In China, the term Western Regions (Chinese: 西域; pinyin: Xīyù; Wade–Giles: Hsi1-yü4; Uyghur: Qurighar) referred to the regions west of the Yumen Pass, and more specifically the Tarim Basin in Xinjiang that had come under the Han dynasty's control since 60 BC. Since the Han, successive Chinese governments had to deal with secessionist movements and local rebellions from different peoples in the region.[19] However, even when Xinjiang was not under Chinese political control, Xinjiang has long had "close contacts with China" that distinguish it from the independent Turkic countries of Central Asia.[18] The Gökturks, known in ancient Chinese with pronunciation as Tutkyud as well as modern Chinese pronunciation as Tujue (Tu-chueh; Chinese: 突厥; pinyin: Tūjué; Wade–Giles: T'u1-chüeh2) united the Turkic peoples and created a large empire, which broke into various Khanates; the West Tujue Khanate inherited Xinjiang, but West Tujue became part of China's Tang dynasty until the 9th century. However, the terms for West Tujue and East Tujue do not have any relation with the terms West and East Turkestan.[19] "Turkestan", which means "region of the Turks", was defined by Arab geographers in the ninth and tenth centuries as the areas northeast of the Sir River.[7] For those Arab writers, the Turks were Turkic-speaking nomads, and not the sedentary Persian-speaking oasis dwellers.[18] With the various migrations and political upheavals following the collapse of the Gökturk confederation and the Mongol invasions "Turkestan" gradually ceased to be a useful geographic descriptor, and was not used.[20]

During the sixteenth century, the

  1. ^ a b c d e f g h i
  2. ^ a b
  3. ^ a b c d e f g h i
  4. ^
  5. ^
  6. ^
  7. ^ a b c d e f g
  8. ^
  9. ^ a b c
  10. ^
  11. ^ a b
  12. ^ a b c d e f
  13. ^ a b
  14. ^ a b
  15. ^
  16. ^
  17. ^ a b
  18. ^ a b c d e f
  19. ^ a b c d e f
  20. ^ a b c d
  21. ^
  22. ^
  23. ^ a b
  24. ^
  25. ^
  26. ^
  27. ^ a b c
  28. ^ a b
  29. ^
  30. ^
  31. ^
  32. ^
  33. ^
  34. ^ Bellér-Hann 2007, p. 42.
  35. ^ Bellér-Hann 2007, p. 33.
  36. ^ Bellér-Hann 2007, p. 4.
  37. ^
  38. ^
  39. ^


See also

At the end of the Chinese Civil War in 1949, with Xinjiang divided between Kuomintang forces and ETR secessionists, the Communist leadership persuaded both governments to surrender and accept the succession of the People's Republic of China government,[27] and negotiated the establishment of Communist provincial governments in Yining (Ghulja) and Dihua.[30] On October 1, 1955, PRC leader Mao Zedong designated Xinjiang a "Uyghur Autonomous Region",[1] creating a regionwide Uyghur identity which overtook Uyghurs' traditionally local and oasis-based identities.[31] Although the Soviet Union initially suppressed the publications of its past Uyghur studies programs, after the Sino-Soviet split in the 1960s, it revived its Uyghur studies program as part of an "ideological war" against China.[3][11] The term "East Turkestan" was popularized in academic works,[19] but inconsistently: at times, the term East Turkestan only referred to area in Xinjiang south of the Tian Shan mountains, corresponding to the Tarim Basin;[19] the areas north of the Tian Shan mountains were called Dzungaria or Zungaria.[7][17][32] Tursun Rakhimov, a Uyghur historian for the Communist Party of the Soviet Union during the Sino-Soviet split,[33] argued in his 1981 book "Fate of the Non-Han Peoples of the PRC" that "both" East Turkestan and Dzungaria were conquered by China and "renamed" Xinjiang. Occasionally, he used East Turkestan and Xinjiang interchangeably.[3] Concurrently during the Cultural Revolution and the Revolution's campaigns against "local nationalism", the government had come to associate the term East Turkestan with Uyghur separatism and "foreign hostile forces" and forbade its usage.[7] Uyghur nationalist historian Turghun Almas and his book Uyghurlar (The Uyghurs) and Uyghur nationalist accounts of history were galvanized by Soviet stances on history, "firmly grounded" in Soviet Turcological works, and both heavily influenced and partially created by Soviet historians and Soviet works on Turkic peoples.[34] Soviet historiography spawned the rendering of Uyghur history found in Uyghurlar.[35] Almas claimed that Central Asia was "the motherland of the Uyghurs" and also the "ancient golden cradle of world culture".[36] The global trends set by the Dissolution of the Soviet Union in the 1990s, and the rise of global Islamism[1] and pan-Turkism[37][38] revived separatist sentiments in Xinjiang and led to a wave of political violence that killed 162 people between 1990 and 2001.[19] In 2001, the government of China lifted its ban on state media's using the terms "Uyghurstan"[1] or "East Turkestan",[39] as part of a general opening up after the September 11 attacks to the world about political violence in Xinjiang and a plea for international help to suppress what they see as "East Turkestan terrorists".[9][19]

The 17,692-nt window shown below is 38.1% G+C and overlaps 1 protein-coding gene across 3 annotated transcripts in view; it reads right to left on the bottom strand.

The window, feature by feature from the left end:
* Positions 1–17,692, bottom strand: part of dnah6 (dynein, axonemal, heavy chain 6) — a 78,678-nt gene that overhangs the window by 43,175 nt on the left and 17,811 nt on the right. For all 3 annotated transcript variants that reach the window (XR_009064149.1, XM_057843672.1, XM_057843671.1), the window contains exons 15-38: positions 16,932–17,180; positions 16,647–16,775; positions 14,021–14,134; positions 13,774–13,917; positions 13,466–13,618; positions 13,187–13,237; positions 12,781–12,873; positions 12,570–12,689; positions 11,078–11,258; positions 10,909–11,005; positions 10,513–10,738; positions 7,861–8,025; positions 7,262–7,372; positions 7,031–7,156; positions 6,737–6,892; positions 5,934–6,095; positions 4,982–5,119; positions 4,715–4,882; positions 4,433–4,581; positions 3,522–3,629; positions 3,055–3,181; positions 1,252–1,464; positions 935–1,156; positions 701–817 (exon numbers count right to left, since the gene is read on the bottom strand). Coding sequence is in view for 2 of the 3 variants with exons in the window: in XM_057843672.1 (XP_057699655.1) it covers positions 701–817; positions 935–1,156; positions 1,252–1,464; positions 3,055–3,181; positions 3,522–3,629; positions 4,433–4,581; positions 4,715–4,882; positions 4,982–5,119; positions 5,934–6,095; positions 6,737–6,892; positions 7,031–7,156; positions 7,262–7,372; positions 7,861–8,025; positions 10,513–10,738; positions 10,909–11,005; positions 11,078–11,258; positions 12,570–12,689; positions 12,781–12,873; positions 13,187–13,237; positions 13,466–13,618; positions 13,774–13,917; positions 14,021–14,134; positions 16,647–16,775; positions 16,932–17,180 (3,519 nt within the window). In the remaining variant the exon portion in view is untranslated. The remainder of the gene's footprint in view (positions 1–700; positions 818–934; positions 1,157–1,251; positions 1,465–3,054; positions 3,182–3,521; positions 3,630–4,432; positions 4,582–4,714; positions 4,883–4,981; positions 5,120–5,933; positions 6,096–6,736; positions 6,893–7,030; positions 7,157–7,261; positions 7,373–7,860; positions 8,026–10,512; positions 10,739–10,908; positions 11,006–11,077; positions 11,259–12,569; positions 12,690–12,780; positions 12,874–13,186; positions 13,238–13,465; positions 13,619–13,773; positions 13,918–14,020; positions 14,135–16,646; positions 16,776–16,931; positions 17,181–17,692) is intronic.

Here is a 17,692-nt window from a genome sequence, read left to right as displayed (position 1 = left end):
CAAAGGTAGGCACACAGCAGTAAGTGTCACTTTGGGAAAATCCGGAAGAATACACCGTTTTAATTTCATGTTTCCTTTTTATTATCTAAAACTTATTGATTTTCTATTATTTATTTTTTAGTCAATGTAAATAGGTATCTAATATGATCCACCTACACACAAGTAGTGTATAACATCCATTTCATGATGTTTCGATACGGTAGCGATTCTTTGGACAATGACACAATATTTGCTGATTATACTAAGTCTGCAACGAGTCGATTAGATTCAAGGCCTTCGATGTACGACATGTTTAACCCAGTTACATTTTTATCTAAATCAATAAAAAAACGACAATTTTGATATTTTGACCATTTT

map of Central Asia and the Silk Road
According to one definition of East Turkestan, the Tian Shan mountain system separates East Turkestan from Dzungaria in Xinjiang

“We have to conquer our own country and purify it of all infidels. Then, we should conquer the infidels’ countries and spread Islam. The infidels who are usurping our countries have announced war against Islam and Muslims, forcing Muslims to abandon Islam and change their beliefs.” - Abdullah Mansour, leader of the Uyghur separatist movement Turkistan Islamic Party (East Turkestan Islamic Movement), from “The Duty of Faith and Support,” Voice of Islam/al-Fajr Media Center, August 26, 2009.[29]

Late 20th century